by Debra Gorman-Badar, APTA Montana, Chair of Ethics Committee
The Golden Rule is commonly invoked in ethics discussions and seems to be thrown out on the table like a trump card. While some have touted it for its simplicity because it is easy to remember, easy to understand, and easy to apply; it is a much more complex concept that lends itself to confusion and, thus, to critique.
First, let’s define what we are talking about. The Golden Rule can be stated in a positive and directive form as, “Do unto others as you would have them do unto you,” or “Treat others as you would like others to treat you.” It can also be stated in a negative or prohibitive form as, “Do not do to others what you would not want them to do to you,” or “Do not treat others in ways that you would not like to be treated.” It is thought to reflect empathy and reciprocity in human interactions.
Both forms are generally accepted to come from almost every religious tradition including humanist/atheist traditions. Some traditions use the positive form as an expression of the concept of beneficence: do good. Other traditions use the negative form expressing the concept of non-maleficence: do no harm. People living within specific traditions or communities have deep explicit and implicit assumptions that particularize their conceptions of doing good and doing no harm. They share many of the same beliefs, values, and customs that undergird their “Golden Rule.”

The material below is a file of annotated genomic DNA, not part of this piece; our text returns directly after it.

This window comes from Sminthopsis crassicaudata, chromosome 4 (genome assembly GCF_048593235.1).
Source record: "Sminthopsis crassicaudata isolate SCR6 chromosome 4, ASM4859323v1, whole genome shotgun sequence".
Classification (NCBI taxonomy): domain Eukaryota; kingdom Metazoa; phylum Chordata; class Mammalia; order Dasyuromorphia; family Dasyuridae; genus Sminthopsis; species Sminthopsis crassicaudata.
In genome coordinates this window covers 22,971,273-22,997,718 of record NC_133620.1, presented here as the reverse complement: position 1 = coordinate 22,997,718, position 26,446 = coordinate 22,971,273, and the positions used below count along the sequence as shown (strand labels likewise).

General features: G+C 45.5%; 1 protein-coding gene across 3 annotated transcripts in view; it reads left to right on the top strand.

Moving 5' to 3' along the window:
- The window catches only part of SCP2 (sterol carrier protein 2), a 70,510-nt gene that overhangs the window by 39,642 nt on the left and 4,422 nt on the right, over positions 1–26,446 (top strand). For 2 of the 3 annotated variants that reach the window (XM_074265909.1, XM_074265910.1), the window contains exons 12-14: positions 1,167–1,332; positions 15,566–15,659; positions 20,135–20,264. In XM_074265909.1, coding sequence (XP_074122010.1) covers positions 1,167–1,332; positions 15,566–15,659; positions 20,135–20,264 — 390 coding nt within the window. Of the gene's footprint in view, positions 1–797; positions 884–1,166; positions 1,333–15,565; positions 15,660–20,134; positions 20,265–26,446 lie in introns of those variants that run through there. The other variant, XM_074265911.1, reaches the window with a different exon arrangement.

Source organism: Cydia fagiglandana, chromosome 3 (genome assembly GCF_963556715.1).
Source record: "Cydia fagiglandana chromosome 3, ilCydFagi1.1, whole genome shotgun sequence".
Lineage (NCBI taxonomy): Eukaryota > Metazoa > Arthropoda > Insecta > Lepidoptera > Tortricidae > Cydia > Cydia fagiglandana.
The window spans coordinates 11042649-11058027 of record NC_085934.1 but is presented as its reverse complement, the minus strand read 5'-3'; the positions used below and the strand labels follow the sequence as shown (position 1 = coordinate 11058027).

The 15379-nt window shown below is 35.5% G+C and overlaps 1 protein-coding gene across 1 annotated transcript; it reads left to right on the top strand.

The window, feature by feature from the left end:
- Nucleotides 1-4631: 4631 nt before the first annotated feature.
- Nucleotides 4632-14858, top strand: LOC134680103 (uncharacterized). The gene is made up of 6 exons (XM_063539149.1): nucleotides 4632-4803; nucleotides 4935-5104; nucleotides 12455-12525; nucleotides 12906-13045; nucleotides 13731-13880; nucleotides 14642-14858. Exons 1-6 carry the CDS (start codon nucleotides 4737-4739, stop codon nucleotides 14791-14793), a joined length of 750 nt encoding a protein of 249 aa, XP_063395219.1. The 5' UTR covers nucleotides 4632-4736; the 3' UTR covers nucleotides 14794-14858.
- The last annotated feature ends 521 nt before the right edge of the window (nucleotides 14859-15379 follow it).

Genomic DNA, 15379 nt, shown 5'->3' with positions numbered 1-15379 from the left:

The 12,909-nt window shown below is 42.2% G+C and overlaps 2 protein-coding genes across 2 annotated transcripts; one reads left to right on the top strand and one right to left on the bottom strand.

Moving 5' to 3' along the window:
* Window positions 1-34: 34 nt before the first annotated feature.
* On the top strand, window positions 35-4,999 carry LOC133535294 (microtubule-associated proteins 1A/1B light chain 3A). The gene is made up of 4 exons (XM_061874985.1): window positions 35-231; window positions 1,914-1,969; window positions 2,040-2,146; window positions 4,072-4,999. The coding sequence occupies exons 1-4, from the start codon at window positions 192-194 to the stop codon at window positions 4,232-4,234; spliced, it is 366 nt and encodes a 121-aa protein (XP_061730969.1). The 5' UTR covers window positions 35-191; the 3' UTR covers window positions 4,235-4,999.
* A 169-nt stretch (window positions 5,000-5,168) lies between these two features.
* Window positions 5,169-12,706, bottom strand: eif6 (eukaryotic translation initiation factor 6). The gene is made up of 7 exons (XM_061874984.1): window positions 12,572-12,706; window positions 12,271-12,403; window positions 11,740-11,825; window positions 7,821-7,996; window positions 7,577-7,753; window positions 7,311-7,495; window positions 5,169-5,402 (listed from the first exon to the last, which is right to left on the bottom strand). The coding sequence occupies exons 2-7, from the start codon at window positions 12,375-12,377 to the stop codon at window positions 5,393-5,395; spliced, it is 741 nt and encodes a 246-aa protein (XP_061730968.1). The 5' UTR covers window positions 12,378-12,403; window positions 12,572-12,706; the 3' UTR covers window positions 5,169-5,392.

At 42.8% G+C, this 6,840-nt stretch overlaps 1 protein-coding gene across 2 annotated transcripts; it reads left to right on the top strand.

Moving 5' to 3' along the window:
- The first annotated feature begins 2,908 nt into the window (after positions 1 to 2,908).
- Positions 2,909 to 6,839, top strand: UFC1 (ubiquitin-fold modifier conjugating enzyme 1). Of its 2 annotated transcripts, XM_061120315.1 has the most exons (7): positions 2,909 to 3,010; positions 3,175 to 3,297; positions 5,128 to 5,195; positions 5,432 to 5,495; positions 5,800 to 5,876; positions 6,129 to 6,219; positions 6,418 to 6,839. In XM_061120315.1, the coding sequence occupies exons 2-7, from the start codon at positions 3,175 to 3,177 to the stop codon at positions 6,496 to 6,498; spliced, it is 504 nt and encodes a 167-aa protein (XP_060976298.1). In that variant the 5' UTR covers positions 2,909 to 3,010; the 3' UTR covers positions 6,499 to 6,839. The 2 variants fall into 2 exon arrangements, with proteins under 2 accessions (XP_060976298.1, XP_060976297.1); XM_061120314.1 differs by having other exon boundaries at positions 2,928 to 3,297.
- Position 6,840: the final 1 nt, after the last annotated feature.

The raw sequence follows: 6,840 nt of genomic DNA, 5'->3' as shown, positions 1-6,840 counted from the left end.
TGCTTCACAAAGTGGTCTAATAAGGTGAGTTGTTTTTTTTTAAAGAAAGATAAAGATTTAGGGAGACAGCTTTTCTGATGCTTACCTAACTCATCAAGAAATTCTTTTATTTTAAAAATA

In our pluralistic society, where there are many traditions and communities with differing beliefs, values, and customs, applying the Golden Rule becomes problematic. My interpretation of the Golden Rule may not be yours. Critiques of the Golden Rule point out that it does not take into consideration differences in preferences, situations, contexts, or relationships. Let’s look at the following case:
A 63-year-old man who is s/p a CVA is your patient. Because he has plateaued in his physical therapy progress, his insurance company decides they will no longer pay for your services. To continue his recovery, he wants to keep coming for therapy, but does not have the financial resources to pay for your services. What do you do?
Either the directive or prohibitive forms of the Golden Rule would require you to continue treating this patient without being paid because you would want to recover as much as possible from a stroke even if you didn’t have the financial resources. The Golden Rule is too abstract to be of use and becomes a cliché. Using the Golden Rule to think about your actions in this case may highlight which features are morally relevant to your decision; however, now an easy rule to remember is not so easy to understand and apply.
Ethics involves the study of and reflection on the collective and individual values, beliefs, traditions, and customs that we live by. At the Montana APTA’s Spring Conference 2020, we will spend time examining, deliberating about, and discussing Current Topics and Issues in PT Ethics. I hope to see you there.
Debra Gorman-Badar, PT, MA, PhD(c)
Chair, Montana APTA Ethics Committee